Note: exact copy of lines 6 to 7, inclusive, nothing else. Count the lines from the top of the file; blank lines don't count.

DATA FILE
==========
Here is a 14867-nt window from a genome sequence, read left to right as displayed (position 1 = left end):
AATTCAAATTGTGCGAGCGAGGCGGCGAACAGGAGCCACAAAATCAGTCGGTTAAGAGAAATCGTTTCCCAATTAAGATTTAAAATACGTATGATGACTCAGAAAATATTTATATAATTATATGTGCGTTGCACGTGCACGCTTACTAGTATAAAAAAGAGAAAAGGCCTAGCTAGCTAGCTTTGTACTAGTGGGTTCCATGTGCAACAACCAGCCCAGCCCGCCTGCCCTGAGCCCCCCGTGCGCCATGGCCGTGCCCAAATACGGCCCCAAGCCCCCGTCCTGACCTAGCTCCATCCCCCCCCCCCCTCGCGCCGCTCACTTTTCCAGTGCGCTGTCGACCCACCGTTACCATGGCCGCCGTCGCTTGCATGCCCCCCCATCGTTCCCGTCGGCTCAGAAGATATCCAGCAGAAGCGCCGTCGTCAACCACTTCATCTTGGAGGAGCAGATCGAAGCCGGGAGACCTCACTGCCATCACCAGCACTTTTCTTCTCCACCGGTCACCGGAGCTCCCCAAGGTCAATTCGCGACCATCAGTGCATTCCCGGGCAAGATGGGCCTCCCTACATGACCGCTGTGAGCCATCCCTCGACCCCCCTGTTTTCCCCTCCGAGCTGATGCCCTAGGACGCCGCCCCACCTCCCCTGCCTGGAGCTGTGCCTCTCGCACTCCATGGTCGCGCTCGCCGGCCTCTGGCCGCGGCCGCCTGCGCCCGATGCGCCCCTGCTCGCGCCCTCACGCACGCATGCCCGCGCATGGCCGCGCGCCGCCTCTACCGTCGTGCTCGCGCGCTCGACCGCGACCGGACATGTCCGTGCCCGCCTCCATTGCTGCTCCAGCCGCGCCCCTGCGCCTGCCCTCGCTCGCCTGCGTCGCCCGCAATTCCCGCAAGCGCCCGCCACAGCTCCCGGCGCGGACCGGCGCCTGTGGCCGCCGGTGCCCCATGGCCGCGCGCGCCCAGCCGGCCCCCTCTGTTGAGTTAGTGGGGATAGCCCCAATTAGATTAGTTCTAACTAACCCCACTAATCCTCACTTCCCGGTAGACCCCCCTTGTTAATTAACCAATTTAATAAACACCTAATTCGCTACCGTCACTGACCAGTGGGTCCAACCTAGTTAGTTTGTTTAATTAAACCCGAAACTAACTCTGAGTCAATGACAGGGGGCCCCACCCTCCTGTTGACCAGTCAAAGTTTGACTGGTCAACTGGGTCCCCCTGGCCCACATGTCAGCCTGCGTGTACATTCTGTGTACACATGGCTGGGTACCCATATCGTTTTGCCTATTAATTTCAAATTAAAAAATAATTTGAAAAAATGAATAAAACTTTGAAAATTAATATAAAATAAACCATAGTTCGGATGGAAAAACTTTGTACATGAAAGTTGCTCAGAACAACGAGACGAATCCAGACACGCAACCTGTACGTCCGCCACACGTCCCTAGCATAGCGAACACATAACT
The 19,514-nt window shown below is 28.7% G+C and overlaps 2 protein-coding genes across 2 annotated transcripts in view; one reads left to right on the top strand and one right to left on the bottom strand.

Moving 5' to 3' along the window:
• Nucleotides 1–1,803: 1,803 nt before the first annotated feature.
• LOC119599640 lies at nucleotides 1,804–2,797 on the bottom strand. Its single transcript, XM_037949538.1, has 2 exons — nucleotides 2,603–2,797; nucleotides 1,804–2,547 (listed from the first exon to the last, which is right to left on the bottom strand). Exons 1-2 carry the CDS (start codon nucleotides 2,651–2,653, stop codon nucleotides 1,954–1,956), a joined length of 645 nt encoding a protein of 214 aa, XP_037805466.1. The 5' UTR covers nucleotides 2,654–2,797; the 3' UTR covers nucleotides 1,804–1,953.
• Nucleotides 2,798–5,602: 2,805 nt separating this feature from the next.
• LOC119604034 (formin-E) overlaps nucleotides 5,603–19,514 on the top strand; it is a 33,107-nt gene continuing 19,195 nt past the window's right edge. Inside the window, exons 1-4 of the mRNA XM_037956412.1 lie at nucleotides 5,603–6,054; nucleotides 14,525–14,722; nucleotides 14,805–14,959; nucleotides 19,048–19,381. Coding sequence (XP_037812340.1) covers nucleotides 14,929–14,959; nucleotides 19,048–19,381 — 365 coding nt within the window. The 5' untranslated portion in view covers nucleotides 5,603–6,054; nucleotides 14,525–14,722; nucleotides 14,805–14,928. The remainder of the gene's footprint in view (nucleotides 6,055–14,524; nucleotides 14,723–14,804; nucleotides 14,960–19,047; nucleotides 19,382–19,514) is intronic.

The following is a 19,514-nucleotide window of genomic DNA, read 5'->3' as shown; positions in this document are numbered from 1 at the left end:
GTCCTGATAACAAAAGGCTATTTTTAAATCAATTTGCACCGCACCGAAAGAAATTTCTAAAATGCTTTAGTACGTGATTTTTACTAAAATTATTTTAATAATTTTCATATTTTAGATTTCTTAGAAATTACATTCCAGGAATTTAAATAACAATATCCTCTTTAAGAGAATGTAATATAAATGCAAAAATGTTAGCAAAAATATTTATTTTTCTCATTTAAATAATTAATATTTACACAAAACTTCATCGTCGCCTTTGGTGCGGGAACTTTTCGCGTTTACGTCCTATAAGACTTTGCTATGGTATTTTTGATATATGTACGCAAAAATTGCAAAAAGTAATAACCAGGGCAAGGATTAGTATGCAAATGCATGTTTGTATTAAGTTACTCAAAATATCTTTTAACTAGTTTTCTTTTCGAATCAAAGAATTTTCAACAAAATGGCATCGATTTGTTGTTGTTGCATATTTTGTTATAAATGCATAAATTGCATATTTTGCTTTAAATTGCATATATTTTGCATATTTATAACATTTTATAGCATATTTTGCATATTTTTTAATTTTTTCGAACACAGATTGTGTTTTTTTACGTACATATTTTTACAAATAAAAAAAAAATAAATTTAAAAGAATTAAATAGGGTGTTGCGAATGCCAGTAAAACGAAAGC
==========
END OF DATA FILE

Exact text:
• LOC119599640 lies at nucleotides 1,804–2,797 on the bottom strand. Its single transcript, XM_037949538.1, has 2 exons — nucleotides 2,603–2,797; nucleotides 1,804–2,547 (listed from the first exon to the last, which is right to left on the bottom strand). Exons 1-2 carry the CDS (start codon nucleotides 2,651–2,653, stop codon nucleotides 1,954–1,956), a joined length of 645 nt encoding a protein of 214 aa, XP_037805466.1. The 5' UTR covers nucleotides 2,654–2,797; the 3' UTR covers nucleotides 1,804–1,953.
• Nucleotides 2,798–5,602: 2,805 nt separating this feature from the next.